The pay-per-view opener, however, seized our interest. It’s that very rare contest between two rising heavyweights at the same juncture of their respective careers. On paper there’s little to choose between Viktor Faust (11-0, 7 KOs) and Lenier Pero (8-0, 5 KOs). Both are the same age (30), are roughly the same size (in the six-foot-five and 240-pound range) and were outstanding amateurs.

Faust

Viktor Faust, aka Viktor Vykhryst, is from the Ukraine. In 2017, he won the European amateur title, defeating future Olympian Frazer Clarke in the finals. He turned pro in 2020, spurning an opportunity to represent Ukraine in the Tokyo Olympics.

Faust, says prospect watcher Matt Andrzejewski, is extremely fluid for his size and his hand speed is well above average. He also has one-punch knockout power as he demonstrated in his third pro fight when he starched the Spaniard, Gabriel Enguema. However, his most recent fight on U.S. soil, a match in Hollywood, Florida, against Iago kiladze, left many questions unanswered.

This was a wild and wooly affair that ended in the second minute of the second round. Kiladze was down three times and Faust twice during the tumult. Because Kiladze was on the small size for a heavyweight, one was left wondering whether Faust could have weathered the storm if he were matched against a bigger man.

Since that scuffle, Faust has added two more wins to his ledger, comfortable 8-round decisions over 40-something gatekeepers Kevin Johnson and Franklin Lawrence.

Pero

Lenier Pero, a Cuban defector, was never an Olympian, but had a more extensive amateur career. He was 9-3 in the semi-pro World Series of Boxing but what really stands out is that he was 5-1 against countryman Frank Sanchez who has made great headway as a pro since leaving Cuba in 2017 and is currently ranked #3 by the WBC and #2 by the WBO.

Although the amateur careers of Faust and Pero overlapped, their paths never crossed. However, Faust did fight Lenier’s younger brother Dainier Pero who is currently 2-0 as a pro and may actually be a better prospect than his sibling. Faust and Dainier Pero met in 2018 at a tournament in the Ukraine and the Cuban won a close decision.

Perhaps that’s an omen. Regardless, Lenier Pero looks like the right side in what has the earmarks of an entertaining shootout.

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David Benavidez and Caleb Plant Both Want ‘Canelo’ Álvarez

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American Fighter David Benavidez has been in constant pursuit of an opportunity to face Canelo Álvarez and, until now, it has been an unrealizable dream. For his compatriot Caleb Plant, his match up with Canelo in 2021 resulted in a resounding loss.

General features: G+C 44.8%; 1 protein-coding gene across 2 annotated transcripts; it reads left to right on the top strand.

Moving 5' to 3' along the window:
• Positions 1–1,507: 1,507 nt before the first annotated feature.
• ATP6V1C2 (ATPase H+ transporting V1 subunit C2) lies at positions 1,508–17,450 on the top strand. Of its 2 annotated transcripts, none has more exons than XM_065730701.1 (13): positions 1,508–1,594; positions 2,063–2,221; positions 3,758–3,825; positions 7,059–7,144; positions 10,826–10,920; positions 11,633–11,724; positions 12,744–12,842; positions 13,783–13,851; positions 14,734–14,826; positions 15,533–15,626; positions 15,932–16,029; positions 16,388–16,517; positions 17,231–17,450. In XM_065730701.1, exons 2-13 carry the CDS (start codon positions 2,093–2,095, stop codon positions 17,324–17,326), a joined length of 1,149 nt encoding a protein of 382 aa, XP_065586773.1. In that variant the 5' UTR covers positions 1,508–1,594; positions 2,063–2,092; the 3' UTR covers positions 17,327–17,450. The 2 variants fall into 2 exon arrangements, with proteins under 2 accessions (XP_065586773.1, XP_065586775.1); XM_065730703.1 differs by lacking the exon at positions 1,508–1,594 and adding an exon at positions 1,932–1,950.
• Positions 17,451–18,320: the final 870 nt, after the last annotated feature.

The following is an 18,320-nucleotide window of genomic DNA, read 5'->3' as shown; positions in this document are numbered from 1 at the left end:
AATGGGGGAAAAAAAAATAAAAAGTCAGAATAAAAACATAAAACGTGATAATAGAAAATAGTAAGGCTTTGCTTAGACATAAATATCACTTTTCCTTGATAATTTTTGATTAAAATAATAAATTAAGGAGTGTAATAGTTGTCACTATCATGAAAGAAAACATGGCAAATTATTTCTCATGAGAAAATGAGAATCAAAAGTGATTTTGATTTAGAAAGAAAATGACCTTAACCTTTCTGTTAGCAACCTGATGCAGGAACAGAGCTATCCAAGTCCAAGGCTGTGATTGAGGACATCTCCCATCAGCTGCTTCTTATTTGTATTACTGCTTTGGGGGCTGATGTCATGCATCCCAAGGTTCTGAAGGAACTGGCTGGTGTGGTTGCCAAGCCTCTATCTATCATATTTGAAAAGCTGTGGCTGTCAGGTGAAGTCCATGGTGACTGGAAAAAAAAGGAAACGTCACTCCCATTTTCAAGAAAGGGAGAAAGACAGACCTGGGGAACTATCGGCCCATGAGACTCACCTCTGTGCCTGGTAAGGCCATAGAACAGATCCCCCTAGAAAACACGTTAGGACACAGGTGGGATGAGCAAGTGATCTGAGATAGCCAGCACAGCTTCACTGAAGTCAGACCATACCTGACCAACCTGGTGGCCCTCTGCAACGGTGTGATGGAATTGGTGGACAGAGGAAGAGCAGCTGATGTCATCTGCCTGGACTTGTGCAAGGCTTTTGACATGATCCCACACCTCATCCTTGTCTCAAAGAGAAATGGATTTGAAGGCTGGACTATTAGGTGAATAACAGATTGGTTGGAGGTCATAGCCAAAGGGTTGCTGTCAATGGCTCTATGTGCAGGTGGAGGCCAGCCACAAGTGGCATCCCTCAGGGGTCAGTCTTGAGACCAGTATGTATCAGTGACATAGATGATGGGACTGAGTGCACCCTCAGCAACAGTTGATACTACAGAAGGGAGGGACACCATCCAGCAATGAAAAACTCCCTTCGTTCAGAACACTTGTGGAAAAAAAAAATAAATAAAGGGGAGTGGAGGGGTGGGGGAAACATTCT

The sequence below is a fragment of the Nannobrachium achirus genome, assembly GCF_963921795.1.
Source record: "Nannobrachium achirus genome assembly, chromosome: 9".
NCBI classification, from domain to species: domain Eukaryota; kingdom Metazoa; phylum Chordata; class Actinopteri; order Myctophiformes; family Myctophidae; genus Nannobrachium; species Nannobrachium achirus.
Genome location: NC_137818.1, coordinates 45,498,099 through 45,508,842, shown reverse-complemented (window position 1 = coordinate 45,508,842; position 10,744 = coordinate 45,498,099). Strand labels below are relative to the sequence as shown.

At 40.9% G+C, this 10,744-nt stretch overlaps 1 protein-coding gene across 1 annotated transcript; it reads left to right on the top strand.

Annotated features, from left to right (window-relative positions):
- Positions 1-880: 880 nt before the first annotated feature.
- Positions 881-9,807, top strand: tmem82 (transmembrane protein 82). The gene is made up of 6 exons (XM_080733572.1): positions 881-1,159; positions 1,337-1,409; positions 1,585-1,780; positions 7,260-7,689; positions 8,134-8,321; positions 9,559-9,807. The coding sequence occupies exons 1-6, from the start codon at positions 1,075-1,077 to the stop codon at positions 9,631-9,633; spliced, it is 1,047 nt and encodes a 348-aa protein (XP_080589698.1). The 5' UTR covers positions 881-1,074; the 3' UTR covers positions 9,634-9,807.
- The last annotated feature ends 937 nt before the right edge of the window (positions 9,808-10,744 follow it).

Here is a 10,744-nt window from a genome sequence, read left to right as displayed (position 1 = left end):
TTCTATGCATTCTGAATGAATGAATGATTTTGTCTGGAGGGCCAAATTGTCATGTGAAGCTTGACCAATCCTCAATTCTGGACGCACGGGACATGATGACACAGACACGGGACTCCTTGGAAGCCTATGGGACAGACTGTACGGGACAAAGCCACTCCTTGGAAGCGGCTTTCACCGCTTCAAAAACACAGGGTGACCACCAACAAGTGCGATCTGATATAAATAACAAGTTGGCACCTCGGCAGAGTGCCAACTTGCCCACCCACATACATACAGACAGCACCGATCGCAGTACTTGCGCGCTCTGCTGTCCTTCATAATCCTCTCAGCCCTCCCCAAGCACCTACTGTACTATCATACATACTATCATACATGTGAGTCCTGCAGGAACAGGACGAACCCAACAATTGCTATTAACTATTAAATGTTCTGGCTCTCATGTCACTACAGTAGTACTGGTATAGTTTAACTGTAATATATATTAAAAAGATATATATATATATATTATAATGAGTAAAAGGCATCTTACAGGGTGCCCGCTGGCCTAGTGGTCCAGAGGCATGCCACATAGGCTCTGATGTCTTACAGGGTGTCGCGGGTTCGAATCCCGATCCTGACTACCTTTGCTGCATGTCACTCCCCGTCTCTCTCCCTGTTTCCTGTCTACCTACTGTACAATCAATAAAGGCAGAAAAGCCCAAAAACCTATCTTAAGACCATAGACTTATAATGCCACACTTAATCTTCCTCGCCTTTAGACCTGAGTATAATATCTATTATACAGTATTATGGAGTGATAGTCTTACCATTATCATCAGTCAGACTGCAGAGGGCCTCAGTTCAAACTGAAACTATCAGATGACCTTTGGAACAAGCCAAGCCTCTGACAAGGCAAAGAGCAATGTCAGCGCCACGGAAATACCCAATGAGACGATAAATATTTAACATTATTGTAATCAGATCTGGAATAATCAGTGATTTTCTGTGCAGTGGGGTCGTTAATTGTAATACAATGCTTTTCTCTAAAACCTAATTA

For several years, Benavidez has been trying to cross gloves with Mexican star Saúl “Canelo” Álvarez (58-2-2, 39 KOs), who has avoided facing him despite receiving countless criticisms from boxing fans.

Undefeated in the ranks, everything indicates that today Benavidez (26-0, 23 KOs) is closer than ever to finally matching up against Canelo, the current holder of the four most prestigious super middleweight titles in boxing: WBA, WBC, IBF, and WBO.

Previously, by order of the WBC, Benavidez faced Canadian David Lemieux (43-5, 36 KOs), to whom he applied chloroform in the third round in Glendale, Arizona, where the winner conquered the Interim title of that sanctioning body.

After the victory, the WBC declared that Benavidez had the obligation to collide with Caleb Plant (22-1, 13 KOs), who was ranked the number one contender by both the WBA and the WBO and third by the IBF.

According to Mauricio Sulaimán, president of the WBC, the winner between Benavidez and Plant becomes the mandatory challenger for Canelo in a battle for that organization’s belt.

However, the future seems quite complicated for the winner between Benavidez and Plant, since Canelo is currently in negotiations with British southpaw John Ryder (32-5, 18 KOs) to fight in May and, subsequently, in September, to carry out the rematch against Russian Dmitry Bivol (20-0, 11 KOs), who defeated him unanimously on May 7 of last year at the T-Mobile Arena where the European retained the WBA light heavyweight belt.

Benavidez has been outspoken about Canelo’s refusal to face him: He (Canelo) knows I’m the biggest threat at 168.” Benavidez stressed the fact that Canelo avoids him because he knows that if he accepts the fight, the same thing will happen to him as against Dmitry Bivol, an adversary who is also larger and equally as strong as the Mexican redhead.

Despite the efforts and multiple statements by Benavidez (also by José Benavidez Sr, his father and trainer), Canelo has always chosen other adversaries with the excuse that Benavidez has not fought any elite rivals that would make him worthy of the opportunity.

CALEB PLANT WANTS REVENGE AGAINST CANELO

“That wasn’t my best camp going into that fight,” said Plant about last year’s battle with Canelo, “but, regardless, that’s not the reason I lost. I lost because I got caught with a great shot and I got stopped.” Plant was clear about wanting to meet Canelo in the ring again. “I want a rematch with Canelo. If I have to pick up every last top super middleweight in the division to get to that, that’s what I’m going to do.”

Canelo’s victory against Plant at the T-Mobile Arena in November 2021 made him the first boxer from Latin America with the four most important titles, in any weight category. But six months later, in May of last year, Álvarez suffered the second setback of his career, losing unanimously to Bivol who retained his WBA “super” title belt at 175 pounds.

Four years ago, on January 13, 2019, Plant won the IBF belt, unanimously defeating Venezuelan José Uzcátegui (32-5, 27 KOs) at the Microsoft Theater in Los Angeles. Uzcátegui went to the canvas in both the second and fourth rounds. Plant lost the IBF title in the unification match against Canelo, a title that Plant had defended three times prior.

Mauricio Sulaimán confirmed to several media outlets that the winner of the upcoming battle between Benavidez and Plant will be the mandatory challenger for Canelo’s WBC super-middleweight title. Per ESPN’s Mike Coppinger, Benavidez vs Plant will take place on March 25th at the MGM Grand in Las Vegas.

Article submitted by Jorge Juan Alvarez in Spanish.

 Please note any adjustments made were for clarification purposes and any errors in translation were unintentional.

To comment on this story in the fight Forum CLICK HERE